Though she hasn’t played in a soccer game since March, Megan Rapinoe’s star power is plenty big enough for her to make an impact from the sideline. Just in case anyone forgot how big the impact can be when she’s with the U.S. national team, she gave a classic reminder on Tuesday.

Rapinoe is back with the program now as it prepares for a pair of friendlies against Colombia later this month. But none of the questions she took were about those games, set for Jan. 18 and 22.

The questions were about her social justice work and last week’s insurrectionist riot at the U.S. Capitol. And whatever her form will be on the field, she’s still as sharp as ever on camera.

“It’s just striking how horrible it was, and just how insane it was,” Rapinoe said on a Zoom call that attracted nearly 100 journalists from around the world. “The climate in the country being such that we have, you know, our political leaders — our chief political leader — inciting an actual, real-life, murderous and deadly insurrection against his own government, against his own people, against his own party.”

Rapinoe has an ample history of clashing with Trump, most famously during the 2019 World Cup. He tweeted that she should win before talking; she responded not just with words, but by winning the most outstanding player award as the Americans claimed back-to-back titles. She also was the tournament’s top scorer.

After the 2019 World Cup final, Megan Rapinoe posed for the world's media with all three trophies she won: the tournament's prize, the Golden Ball for most outstanding player and the Golden Boot for top scorer.
Francois Mori / AP
After the 2019 World Cup final, Megan Rapinoe posed for the world's media with all three trophies she won: the tournament's prize, the Golden Ball for most outstanding player and the Golden Boot for top scorer.

But her passion for social justice predates Trump’s election in November 2016. She first took a knee during the playing of the national anthem two months before then, and her activism overall has gone on for far longer. So too has her studying of America’s fraught history with expanding civil rights.

“Unleashing a white supremacist mob is nothing new to America — people of color, black and brown, know that very well,” Rapinoe said. “Hopefully this is the last layer that we needed to rip off, although it’s been abundantly clear for a number of hundreds [of] years what the real issue is. This was about white supremacy and holding up white supremacy, and I hope that we can see this and move forward with justice.”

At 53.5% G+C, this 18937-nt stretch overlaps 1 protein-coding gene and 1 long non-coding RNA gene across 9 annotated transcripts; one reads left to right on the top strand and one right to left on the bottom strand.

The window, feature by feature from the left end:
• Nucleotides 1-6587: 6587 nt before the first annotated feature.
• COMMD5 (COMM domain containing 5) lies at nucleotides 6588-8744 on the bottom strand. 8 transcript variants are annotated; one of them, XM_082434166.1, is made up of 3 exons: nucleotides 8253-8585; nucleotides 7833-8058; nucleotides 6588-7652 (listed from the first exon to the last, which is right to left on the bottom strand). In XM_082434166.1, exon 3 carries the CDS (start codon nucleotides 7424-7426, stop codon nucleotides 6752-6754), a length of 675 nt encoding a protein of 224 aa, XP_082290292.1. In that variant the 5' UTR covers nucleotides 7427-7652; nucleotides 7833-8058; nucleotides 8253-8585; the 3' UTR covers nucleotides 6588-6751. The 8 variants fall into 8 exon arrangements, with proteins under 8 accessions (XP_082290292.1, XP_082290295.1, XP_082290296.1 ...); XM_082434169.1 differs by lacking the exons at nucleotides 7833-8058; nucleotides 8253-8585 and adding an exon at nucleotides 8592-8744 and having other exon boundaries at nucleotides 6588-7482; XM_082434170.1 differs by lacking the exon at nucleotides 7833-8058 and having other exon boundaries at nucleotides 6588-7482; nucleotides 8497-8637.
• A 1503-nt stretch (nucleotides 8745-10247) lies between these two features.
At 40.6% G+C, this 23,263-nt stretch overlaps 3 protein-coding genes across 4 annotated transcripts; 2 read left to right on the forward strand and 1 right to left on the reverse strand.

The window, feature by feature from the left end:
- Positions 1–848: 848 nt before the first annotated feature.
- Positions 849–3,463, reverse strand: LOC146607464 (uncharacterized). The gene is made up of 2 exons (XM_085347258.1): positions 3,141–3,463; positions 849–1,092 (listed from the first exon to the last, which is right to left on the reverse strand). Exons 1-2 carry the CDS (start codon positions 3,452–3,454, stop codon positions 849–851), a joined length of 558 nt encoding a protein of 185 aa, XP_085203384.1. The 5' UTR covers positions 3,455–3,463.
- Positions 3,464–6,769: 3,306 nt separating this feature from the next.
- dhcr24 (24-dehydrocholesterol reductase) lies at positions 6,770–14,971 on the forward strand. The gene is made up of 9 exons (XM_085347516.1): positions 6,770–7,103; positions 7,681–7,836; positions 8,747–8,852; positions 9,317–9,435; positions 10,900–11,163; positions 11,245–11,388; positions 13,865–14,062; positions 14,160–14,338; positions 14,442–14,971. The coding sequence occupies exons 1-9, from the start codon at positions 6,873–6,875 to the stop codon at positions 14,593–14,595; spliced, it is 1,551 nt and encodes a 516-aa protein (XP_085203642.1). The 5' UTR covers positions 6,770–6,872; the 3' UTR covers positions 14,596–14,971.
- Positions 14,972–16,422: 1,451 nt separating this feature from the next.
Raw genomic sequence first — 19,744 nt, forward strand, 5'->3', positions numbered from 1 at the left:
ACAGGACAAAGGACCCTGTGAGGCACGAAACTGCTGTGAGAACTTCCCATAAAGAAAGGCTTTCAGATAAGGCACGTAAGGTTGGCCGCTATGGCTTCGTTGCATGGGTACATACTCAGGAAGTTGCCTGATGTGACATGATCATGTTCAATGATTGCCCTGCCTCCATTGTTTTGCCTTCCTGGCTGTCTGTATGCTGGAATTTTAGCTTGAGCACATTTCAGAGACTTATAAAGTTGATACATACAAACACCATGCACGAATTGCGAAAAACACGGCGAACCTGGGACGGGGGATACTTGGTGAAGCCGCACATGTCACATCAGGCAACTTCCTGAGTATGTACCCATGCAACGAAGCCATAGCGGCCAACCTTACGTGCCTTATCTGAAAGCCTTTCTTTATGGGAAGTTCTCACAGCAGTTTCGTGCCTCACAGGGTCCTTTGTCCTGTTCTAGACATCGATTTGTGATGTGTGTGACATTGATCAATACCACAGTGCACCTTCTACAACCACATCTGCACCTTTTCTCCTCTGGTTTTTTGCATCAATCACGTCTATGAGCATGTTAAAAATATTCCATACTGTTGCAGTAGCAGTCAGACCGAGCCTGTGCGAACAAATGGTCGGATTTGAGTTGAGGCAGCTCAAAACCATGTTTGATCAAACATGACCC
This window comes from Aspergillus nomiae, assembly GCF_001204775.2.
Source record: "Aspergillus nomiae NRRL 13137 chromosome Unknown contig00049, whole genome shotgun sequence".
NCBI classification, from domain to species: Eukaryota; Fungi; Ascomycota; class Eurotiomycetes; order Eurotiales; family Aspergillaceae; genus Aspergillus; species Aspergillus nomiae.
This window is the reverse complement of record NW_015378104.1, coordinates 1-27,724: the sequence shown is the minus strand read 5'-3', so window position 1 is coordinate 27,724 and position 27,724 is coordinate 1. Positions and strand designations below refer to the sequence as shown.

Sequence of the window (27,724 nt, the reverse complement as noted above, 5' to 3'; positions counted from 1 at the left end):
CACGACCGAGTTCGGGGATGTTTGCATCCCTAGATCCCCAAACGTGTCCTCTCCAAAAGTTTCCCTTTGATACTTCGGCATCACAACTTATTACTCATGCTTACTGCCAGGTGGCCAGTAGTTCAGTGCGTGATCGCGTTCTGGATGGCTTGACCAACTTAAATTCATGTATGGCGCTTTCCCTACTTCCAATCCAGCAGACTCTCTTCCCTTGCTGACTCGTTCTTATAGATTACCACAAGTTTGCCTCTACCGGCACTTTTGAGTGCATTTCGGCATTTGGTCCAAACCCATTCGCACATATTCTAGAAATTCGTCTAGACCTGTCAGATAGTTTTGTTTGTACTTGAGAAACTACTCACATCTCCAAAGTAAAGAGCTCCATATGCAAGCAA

She took note of a photo that went viral on social media of a participant in the riot who wore a U.S. women’s national team sweatshirt. And she didn’t hold back on that either.

“The U.S. crest is not to be confused with anything that has to do with white supremacy, anything that has to do with the Trump administration, anything that has to do with that divisive culture that we saw,” Rapinoe said. “We want to create, and continue to create, a place that’s inclusive and safe and diverse for our fans to be in, and for our players to play in front of, and for people to watch on TV, and for the media to cover. So don’t bring that [B.S.] here.”

She admitted that it was “very unsettling and scary” to watch “a murderous mob” break through the Capitol’s walls, and the multiple deaths that followed. And she praised “the courage” of lawmakers who returned to the business of certifying Joe Biden and Kamala Harris’ victory within hours of the building being secured.

But there was no praise for the lawmakers who voted against certification, or those who spurred on the rioters.

“The utter bottomless of some of these lawmakers who continue to incite violence and still call for overturning the election, when the mandate’s been given by the United States and by the people of the United States — it’s just absolutely insane, [and] they should be held accountable,” Rapinoe said. “Hopefully the lawmakers will have the courage to do what needs to be done. And everyday citizens as well, we’ll understand that we have a part to play in it, just as everybody else does.”

Megan Rapinoe, left, and Sue Bird, right got engaged this summer a few months after Bird won another WNBA title with the Seattle Storm.
Julio Aguilar / MCT
Megan Rapinoe, left, and Sue Bird, right got engaged this summer a few months after Bird won another WNBA title with the Seattle Storm.

Though Rapinoe has spent more time recently as a WNBA fan than as a soccer player — including proposing to her longtime girlfriend, the Seattle Storm’s Sue Bird — she is not an everyday citizen. Nor are her national team colleagues, who have used their success to elevate their work on anti-racism, gender equality and other social justice initiatives.

“I’ve been just super happy, excited and proud of the way that the team has taken this on, and will continue to have these conversations,” Rapinoe said. “The most encouraging part is that we know that this is something that’s going to be a constant conversation for us, and a constant learning process, and areas where we can grow and use our platform in the most effective way. We are in an incredibly unique situation to be able to represent the United States of America via our sport, and have such a cross section of culture and race and sexuality and personalities on this team.”